'Googled': Biography Of A Company, And An Age Media critic Ken Auletta tracks the development of Google from a search engine to the provider of all things Internet in his new book Googled: The End of the World As We Know It.

'Googled': Biography Of A Company, And An Age

'Googled': Biography Of A Company, And An Age

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Ken Auletta has written "Annals of Communications" columns and profiles for The New Yorker magazine since 1992. The New Yorker hide caption

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The New Yorker

Ken Auletta has written "Annals of Communications" columns and profiles for The New Yorker magazine since 1992.

The New Yorker
Googled: The End of the World As We Know It
By Ken Auletta
Hardcover, 400 pages
Penguin Press
List price: $27.95

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Media critic Ken Auletta tracks the development of Google from a search engine created in a garage in 1998 to the provider of all things Internet in his new book Googled: The End of the World As We Know It.

Auletta tells Terry Gross that although the company trumpets free access to information, it is notoriously tight-lipped when it comes to its own formula for success.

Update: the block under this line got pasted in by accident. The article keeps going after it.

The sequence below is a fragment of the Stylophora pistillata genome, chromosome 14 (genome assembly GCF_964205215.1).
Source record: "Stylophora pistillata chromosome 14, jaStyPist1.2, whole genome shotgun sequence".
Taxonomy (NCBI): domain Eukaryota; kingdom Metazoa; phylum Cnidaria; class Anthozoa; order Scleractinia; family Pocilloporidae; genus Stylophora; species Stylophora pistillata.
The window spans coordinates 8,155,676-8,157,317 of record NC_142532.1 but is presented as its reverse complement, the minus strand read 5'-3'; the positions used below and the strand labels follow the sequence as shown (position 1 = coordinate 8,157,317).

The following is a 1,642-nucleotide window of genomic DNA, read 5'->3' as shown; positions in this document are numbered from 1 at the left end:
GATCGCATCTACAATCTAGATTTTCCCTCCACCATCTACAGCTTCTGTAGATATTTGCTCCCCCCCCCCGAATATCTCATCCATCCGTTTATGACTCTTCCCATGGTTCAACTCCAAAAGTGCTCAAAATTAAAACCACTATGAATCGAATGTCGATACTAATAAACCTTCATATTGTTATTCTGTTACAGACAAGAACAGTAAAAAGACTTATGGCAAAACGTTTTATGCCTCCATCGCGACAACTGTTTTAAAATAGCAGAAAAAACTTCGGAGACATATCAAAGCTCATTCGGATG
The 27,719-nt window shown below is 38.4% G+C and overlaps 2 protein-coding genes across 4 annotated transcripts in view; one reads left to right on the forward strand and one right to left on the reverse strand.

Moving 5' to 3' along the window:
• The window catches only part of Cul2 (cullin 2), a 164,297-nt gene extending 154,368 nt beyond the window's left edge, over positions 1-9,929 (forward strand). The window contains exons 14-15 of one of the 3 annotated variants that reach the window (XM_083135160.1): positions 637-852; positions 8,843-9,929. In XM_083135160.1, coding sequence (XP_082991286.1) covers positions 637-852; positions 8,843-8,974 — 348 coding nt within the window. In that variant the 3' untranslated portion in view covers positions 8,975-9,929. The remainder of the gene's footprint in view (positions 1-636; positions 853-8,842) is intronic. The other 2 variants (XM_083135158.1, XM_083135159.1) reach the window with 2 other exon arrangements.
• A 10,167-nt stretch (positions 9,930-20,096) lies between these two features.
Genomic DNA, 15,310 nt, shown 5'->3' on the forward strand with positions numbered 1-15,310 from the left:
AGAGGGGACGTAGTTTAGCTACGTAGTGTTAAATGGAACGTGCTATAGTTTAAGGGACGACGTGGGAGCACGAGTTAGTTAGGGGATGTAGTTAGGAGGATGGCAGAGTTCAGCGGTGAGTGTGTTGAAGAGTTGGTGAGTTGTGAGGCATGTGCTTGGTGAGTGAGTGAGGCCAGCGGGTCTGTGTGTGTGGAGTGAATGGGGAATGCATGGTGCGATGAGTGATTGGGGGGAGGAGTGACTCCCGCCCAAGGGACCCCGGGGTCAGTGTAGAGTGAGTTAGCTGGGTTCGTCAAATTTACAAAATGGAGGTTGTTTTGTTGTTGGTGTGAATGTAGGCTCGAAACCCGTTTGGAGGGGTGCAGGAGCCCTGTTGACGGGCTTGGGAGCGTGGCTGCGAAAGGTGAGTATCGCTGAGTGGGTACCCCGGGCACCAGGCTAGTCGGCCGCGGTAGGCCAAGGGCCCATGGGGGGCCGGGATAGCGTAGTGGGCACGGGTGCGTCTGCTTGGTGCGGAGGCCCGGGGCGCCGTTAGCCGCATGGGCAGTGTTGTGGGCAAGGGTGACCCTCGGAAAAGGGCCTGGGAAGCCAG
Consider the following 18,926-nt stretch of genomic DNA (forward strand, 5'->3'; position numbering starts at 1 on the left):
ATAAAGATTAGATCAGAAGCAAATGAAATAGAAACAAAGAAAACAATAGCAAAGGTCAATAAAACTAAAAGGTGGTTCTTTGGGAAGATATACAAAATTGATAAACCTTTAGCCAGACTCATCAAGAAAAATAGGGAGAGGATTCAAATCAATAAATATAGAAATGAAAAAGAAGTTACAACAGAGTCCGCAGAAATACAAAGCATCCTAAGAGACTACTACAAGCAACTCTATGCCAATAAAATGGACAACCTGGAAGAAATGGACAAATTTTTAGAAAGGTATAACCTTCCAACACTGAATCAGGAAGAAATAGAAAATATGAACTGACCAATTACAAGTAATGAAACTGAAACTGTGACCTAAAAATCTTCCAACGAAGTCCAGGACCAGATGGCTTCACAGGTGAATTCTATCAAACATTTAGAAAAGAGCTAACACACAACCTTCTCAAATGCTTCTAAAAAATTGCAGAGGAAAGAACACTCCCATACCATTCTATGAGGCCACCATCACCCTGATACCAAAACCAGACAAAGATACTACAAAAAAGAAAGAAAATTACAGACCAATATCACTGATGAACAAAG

"Google believes in transparency, but they're not transparent about what's in that black box of search," says Auletta. "We don't know — no outsider knows — how Google comes up with what they call 'page rank,' which is why a listing is at the top or second place or third place or 100th place when you do a search."

Though the company made its name as a search engine, it has since expanded into other markets, including applications, data storage, advertising, voice, video and e-mail. Recently, the city of Los Angeles announced plans to switch its e-mail system to Google's Gmail. But while the city stands to save money with the move, Auletta warns that there are potential risks as well: "Do you trust Google? Do you want to store that information with a company? Will they guard your secrets, or will they share them with advertisers or with someone else?"

As the company grows and acquires even more data, issues of trust continue to arise. "They retain so much information, and if that information got in the wrong hands, or if Google decides one day that its customer's not the searcher ... but [is instead] the advertiser ... that is cause for concern," Auletta says.

But, Auletta adds, the company's two founders, Larry Page and Sergey Brin, are idealists at heart: "I don't think Google and its two co-founders are cold businessmen. I think they're cold engineers. ... The difference is that what an engineer does is just says, 'How do we make things more efficient?' They think they're doing wonderful things."

Googled
By Ken Auletta

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